H1N1 (Swine Flu): THE POLITICS OF H1N1 VACCINE – INDIA GETS VACCINE IN MARCH 2010, CALIFORNIA HEALTH OFFICIAL’S WARNING AND BLACKS AND LATINOS AT HIGHER RISK?
THE POLITICS OF H1N1 VACCINE – ALL DEPENDS ON WHO AND WHERE YOU ARE
As I have traveled in Asia I have seen the two sides of the spectrum – complete anxiety and total compliancy amongst the citizens. Most believe that if this is to be a big medical problem – that a medical miracle will rush in at the last minute to save us…well, it depends on where you live…and even then, the most affluent will have to wait. As you read the numbers below, remember that there are 6.78 billion people on this fragile planet.***
French pharmaceutical giant Sanofi-Aventis, which is presently testing its H1N1 vaccine on humans, said it was well on track to make available the vaccine against swine flu by October. While 100 million doses of the vaccine will first go to the World Health Organization (WHO) as a donation from the company, 50 million doses will go straight to the US. A further 28 million doses will then be available to France and some other European countries by mid-November.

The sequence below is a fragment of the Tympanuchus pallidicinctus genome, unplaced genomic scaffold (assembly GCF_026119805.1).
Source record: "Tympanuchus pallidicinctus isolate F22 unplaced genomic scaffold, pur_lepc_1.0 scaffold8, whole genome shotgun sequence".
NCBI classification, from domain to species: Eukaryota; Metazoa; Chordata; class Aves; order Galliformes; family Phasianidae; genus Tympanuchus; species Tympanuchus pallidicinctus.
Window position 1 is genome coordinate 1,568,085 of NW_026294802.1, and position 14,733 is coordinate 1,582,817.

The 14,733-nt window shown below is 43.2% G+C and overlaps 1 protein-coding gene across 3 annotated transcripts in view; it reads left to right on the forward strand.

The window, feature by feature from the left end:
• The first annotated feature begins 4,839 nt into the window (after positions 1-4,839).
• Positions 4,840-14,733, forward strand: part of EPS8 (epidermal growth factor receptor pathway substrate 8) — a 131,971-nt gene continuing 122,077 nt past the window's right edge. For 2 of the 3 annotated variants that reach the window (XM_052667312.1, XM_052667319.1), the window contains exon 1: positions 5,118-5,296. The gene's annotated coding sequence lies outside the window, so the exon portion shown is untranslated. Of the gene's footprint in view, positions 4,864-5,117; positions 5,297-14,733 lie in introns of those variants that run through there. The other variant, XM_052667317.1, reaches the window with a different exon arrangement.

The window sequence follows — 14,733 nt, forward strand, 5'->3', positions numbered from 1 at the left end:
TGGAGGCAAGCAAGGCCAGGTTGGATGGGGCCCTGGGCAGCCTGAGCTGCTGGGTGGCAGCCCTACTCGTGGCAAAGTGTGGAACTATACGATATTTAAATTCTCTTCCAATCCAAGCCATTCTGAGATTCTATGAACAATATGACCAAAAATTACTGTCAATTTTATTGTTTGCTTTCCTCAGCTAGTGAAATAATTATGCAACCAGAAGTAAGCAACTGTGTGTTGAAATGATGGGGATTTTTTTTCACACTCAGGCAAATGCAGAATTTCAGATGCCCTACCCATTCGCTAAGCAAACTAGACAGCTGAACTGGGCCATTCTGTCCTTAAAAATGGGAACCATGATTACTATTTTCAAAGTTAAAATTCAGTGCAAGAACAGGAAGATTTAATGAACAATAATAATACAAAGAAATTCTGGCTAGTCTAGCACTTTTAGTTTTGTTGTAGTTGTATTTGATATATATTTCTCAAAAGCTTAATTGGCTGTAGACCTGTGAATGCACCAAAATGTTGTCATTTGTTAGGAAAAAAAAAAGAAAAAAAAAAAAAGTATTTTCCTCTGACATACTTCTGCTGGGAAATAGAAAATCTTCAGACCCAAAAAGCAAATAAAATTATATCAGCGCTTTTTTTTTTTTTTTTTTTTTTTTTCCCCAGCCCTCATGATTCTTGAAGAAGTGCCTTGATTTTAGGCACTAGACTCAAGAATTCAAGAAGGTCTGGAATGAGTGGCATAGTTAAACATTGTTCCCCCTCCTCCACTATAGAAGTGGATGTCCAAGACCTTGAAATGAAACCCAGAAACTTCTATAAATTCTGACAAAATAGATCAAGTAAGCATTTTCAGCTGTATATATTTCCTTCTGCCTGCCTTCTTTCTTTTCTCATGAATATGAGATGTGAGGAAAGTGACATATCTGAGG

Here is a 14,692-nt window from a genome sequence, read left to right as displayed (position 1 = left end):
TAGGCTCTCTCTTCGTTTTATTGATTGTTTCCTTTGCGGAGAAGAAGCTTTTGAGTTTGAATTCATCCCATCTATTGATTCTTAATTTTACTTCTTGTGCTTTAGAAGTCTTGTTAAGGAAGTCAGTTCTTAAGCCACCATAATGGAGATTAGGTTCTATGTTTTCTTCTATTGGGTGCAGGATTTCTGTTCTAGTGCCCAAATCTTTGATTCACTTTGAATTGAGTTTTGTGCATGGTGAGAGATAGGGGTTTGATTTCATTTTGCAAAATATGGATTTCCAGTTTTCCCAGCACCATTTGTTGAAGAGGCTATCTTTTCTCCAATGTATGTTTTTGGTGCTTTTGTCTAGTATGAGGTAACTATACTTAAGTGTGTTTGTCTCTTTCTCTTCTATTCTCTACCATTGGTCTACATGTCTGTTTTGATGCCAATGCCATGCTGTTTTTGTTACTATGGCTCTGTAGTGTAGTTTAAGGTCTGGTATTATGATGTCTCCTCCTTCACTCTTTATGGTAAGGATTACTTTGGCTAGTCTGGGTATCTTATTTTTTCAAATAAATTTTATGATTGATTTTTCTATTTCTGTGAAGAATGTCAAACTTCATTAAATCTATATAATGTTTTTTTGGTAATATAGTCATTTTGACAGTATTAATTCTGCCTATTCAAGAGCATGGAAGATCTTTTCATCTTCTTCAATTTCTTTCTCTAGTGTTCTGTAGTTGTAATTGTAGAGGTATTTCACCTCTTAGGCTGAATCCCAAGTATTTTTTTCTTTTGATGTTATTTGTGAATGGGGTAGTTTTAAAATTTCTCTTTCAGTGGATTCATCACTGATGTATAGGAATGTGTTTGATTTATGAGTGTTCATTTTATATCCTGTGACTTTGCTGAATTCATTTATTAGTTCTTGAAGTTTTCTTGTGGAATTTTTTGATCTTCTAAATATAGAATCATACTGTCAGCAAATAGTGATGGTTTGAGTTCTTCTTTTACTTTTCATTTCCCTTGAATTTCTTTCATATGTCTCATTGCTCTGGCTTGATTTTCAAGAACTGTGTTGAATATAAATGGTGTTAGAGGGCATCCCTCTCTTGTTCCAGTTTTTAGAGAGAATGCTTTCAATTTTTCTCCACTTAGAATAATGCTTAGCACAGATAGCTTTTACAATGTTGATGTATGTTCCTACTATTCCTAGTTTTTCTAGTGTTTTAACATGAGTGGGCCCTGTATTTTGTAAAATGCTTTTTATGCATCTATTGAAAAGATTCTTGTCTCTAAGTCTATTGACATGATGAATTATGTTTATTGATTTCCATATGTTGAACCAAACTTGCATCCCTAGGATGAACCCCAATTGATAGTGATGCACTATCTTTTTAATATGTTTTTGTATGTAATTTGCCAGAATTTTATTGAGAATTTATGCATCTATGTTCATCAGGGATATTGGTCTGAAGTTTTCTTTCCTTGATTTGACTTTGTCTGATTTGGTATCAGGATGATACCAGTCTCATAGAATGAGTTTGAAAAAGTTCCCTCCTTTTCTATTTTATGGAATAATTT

Sanofi-Aventis has stated that the company is undertaking trials of the vaccine on 3,000 humans. A company spokesperson noted that, “The safety of the vaccine is not in question as we have already tested the virus seed. The trial is actually to see what will be the dosage of the vaccine. While one of our manufacturing units in Pennsylvania is working on the production of the pandemic vaccine, the other two units in US and Normandy (France) are working on vaccines against seasonal flu.